A GYMPIE district boy has survived suspected lithium battery poisoning, after being airlifted to Brisbane for emergency treatment, a hospital spokeswoman said yesterday.
The boy, 4, was flown out of Gympie Hospital, his mother by his side, on Monday night, after possibly swallowing a lithium button battery.
He was taken to Brisbane's Lady Cilento Children's Hospital, where a spokesman said the batteries were capable of causing life-threatening internal injuries, if swallowed.
A Tewantin girl, also four, died almost two years ago in Noosa Hospital after a similar incident.
The Gympie Times reported at the time that doctors had been unable to save the girl, who had suffered severe stomach bleeding.
"PARENTS need to treat them like any other household poison and keep them well out of reach of children," he said.
Potentially fatal damage can begin within an hour.
They are only the size of lollies, Cr Sachs said yesterday.
"People need to be careful, especially if they notice a battery is missing from a device.
"They are very dangerous, some are easily swallowed and they can be fatal.
"Parents need to take all the same precautions that they would with any poison and keep them well out of reach of children."
A spokeswoman at Lady Cilento yesterday said the Gympie boy was now in a stable condition and was recovering.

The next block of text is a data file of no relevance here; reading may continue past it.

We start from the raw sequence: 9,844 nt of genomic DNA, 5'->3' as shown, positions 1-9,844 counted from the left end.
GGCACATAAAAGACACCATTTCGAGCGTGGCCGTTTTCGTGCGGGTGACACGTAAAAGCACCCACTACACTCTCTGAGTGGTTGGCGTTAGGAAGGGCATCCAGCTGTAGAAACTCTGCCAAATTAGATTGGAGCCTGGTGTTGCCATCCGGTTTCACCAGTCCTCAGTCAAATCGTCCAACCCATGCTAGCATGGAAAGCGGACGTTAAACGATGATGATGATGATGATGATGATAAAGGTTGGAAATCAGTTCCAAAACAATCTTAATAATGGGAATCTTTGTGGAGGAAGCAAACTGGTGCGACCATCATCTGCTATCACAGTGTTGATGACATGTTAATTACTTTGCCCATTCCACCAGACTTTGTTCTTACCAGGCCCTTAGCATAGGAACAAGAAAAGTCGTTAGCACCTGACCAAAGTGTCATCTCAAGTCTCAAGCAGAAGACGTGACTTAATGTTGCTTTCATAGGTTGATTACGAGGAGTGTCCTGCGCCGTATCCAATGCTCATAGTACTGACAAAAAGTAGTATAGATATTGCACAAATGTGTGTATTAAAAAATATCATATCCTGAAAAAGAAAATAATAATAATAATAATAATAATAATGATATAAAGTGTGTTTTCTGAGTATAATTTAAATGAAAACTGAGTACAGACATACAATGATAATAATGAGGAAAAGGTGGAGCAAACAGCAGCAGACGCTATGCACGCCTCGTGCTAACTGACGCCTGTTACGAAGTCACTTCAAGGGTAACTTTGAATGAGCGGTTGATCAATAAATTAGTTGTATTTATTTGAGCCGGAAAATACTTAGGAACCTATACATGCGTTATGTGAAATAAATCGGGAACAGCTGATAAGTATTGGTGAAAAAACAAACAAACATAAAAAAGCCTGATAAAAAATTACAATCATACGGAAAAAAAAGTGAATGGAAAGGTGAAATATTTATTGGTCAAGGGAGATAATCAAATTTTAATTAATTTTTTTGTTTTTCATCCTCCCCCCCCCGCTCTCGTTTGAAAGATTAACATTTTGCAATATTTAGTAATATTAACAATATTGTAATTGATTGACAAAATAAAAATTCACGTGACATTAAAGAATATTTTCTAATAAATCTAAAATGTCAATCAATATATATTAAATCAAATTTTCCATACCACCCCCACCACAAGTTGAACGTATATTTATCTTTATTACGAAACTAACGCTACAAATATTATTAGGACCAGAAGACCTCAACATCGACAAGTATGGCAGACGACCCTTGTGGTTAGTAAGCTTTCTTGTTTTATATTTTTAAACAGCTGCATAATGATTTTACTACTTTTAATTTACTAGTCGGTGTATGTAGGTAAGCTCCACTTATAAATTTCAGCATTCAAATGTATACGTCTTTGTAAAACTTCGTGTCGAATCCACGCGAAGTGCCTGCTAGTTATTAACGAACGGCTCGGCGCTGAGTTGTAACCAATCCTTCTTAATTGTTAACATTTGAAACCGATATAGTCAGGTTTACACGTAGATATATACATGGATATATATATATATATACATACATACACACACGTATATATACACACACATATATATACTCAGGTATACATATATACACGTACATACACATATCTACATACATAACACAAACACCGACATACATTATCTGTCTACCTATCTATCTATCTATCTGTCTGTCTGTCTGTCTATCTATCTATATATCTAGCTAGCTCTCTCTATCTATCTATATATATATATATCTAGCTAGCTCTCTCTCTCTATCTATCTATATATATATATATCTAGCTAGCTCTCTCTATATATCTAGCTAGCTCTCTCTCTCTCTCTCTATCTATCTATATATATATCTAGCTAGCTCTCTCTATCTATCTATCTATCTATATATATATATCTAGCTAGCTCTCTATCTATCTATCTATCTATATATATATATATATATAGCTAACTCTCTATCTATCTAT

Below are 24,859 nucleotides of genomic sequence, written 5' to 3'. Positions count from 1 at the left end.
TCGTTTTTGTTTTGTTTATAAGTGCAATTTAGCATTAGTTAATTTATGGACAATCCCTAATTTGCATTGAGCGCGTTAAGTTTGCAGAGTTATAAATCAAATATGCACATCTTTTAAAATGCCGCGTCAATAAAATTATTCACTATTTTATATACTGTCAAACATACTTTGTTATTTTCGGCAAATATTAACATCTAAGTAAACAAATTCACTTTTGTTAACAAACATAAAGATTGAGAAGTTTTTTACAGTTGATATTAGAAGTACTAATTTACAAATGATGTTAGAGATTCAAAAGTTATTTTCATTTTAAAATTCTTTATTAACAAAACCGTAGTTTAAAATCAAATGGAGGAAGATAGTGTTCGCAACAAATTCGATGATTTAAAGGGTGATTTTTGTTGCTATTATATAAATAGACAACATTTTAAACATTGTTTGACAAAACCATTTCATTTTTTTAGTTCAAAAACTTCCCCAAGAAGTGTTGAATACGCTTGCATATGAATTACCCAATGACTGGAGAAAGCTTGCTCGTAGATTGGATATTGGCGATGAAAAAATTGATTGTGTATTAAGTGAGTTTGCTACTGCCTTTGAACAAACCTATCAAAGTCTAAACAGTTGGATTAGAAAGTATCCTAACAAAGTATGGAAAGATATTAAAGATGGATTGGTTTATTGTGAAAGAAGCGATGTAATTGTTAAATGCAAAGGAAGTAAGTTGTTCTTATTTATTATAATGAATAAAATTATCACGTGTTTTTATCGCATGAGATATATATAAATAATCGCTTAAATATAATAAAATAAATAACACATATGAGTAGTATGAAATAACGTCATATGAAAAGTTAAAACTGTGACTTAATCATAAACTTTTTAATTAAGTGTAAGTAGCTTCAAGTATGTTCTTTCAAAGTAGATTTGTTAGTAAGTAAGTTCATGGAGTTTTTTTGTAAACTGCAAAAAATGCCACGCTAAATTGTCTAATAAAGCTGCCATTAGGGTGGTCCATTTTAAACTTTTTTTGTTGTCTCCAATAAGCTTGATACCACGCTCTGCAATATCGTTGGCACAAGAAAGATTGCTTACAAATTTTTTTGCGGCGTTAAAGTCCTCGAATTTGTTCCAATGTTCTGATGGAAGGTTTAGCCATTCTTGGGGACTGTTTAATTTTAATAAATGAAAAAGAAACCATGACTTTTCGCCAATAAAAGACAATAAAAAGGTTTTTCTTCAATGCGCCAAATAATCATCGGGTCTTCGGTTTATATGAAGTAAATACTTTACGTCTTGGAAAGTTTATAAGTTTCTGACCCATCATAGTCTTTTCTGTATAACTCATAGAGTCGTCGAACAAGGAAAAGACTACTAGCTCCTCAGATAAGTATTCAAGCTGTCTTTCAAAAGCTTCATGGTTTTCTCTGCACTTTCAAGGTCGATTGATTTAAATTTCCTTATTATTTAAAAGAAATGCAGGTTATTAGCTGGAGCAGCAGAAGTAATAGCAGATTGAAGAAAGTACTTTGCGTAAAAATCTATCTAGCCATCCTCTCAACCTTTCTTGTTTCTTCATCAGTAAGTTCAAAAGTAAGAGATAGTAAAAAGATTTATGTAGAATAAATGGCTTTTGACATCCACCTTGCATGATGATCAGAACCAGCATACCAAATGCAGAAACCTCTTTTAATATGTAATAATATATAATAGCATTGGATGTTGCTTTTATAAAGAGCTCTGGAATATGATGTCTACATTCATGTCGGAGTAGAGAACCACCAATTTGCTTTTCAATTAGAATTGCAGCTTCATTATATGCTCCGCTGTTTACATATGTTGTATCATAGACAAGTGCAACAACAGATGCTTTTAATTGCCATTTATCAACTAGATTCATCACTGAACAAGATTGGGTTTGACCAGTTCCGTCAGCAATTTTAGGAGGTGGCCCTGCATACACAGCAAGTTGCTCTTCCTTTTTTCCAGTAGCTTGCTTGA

New Zealand authorities issued a warning in 2013, soon after the Noosa Hospital tragedy, that parents did not have the luxury of simply waiting for the battery to pass, "because it's a two-hour timeframe before it actually starts to cause damage."
They said that at that time, about 20 children suffered serious internal damage every year as a result of battery ingestion.
In the US, authorities warned of electrical and chemical burns.
"If caught in the throat, the batteries send an electrical current through the tissue, eventually burning a hole in the trachea or oesophagus," according to a medical warning in the US Journal of Paediatrics.
The batteries, which are often also contained in car keys and even greeting cards, pose what has been called an invisible threat, with many parents saying they have not heard of any warnings.
American experience indicates most cases involve batteries out of remote control devices. In June 2003, four year old Tewantin girl Summer Steer died from stomach bleeding after swallowing a battery that morning.
The Gympie Times reported at the time that the batteries can be difficult to detect on an x-ray because they look like a button. It was important for parents to let doctors know that the child may have swallowed a battery.
Susan Teerds from Kidsafe Queensland said at the time of Summer Steer's death that saliva would start a chemical reaction that would burn a hole in flesh, even through to vital parts like the aorta or the spine.
Toys usually had safeguards to prevent batteries from falling out, but TV remotes and car keys were less likely to have these safeguards.
- Effect: Ingestion can cause electrical or chemical burns in the throat, which sometimes prove fatal
- Need for speed: Damage, potentially fatal, begins within two hours
- First aid: Contact Poisons Information Centre on 13 11 26, do not let child eat or drink, do not induce vomiting
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